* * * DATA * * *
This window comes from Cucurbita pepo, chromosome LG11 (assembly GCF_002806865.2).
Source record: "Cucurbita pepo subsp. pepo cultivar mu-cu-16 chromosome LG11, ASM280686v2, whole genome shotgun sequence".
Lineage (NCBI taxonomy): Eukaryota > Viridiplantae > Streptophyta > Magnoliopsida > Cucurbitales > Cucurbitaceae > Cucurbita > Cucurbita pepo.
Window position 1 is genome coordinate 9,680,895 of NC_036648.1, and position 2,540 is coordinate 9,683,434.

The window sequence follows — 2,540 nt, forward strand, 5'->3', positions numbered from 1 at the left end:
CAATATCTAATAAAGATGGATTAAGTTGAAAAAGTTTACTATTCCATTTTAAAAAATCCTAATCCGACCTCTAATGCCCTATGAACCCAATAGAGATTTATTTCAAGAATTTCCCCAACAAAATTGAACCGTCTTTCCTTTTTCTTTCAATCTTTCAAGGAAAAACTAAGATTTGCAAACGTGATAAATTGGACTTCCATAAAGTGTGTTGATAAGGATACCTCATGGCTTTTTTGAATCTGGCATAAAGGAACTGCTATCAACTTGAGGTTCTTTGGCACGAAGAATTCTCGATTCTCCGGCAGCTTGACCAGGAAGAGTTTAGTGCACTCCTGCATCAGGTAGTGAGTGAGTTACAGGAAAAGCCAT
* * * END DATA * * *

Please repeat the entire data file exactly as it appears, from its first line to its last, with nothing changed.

This window comes from Cucurbita pepo, chromosome LG11 (assembly GCF_002806865.2).
Source record: "Cucurbita pepo subsp. pepo cultivar mu-cu-16 chromosome LG11, ASM280686v2, whole genome shotgun sequence".
Lineage (NCBI taxonomy): Eukaryota > Viridiplantae > Streptophyta > Magnoliopsida > Cucurbitales > Cucurbitaceae > Cucurbita > Cucurbita pepo.
Window position 1 is genome coordinate 9,680,895 of NC_036648.1, and position 2,540 is coordinate 9,683,434.

The window sequence follows — 2,540 nt, forward strand, 5'->3', positions numbered from 1 at the left end:
CAATATCTAATAAAGATGGATTAAGTTGAAAAAGTTTACTATTCCATTTTAAAAAATCCTAATCCGACCTCTAATGCCCTATGAACCCAATAGAGATTTATTTCAAGAATTTCCCCAACAAAATTGAACCGTCTTTCCTTTTTCTTTCAATCTTTCAAGGAAAAACTAAGATTTGCAAACGTGATAAATTGGACTTCCATAAAGTGTGTTGATAAGGATACCTCATGGCTTTTTTGAATCTGGCATAAAGGAACTGCTATCAACTTGAGGTTCTTTGGCACGAAGAATTCTCGATTCTCCGGCAGCTTGACCAGGAAGAGTTTAGTGCACTCCTGCATCAGGTAGTGAGTGAGTTACAGGAAAAGCCAT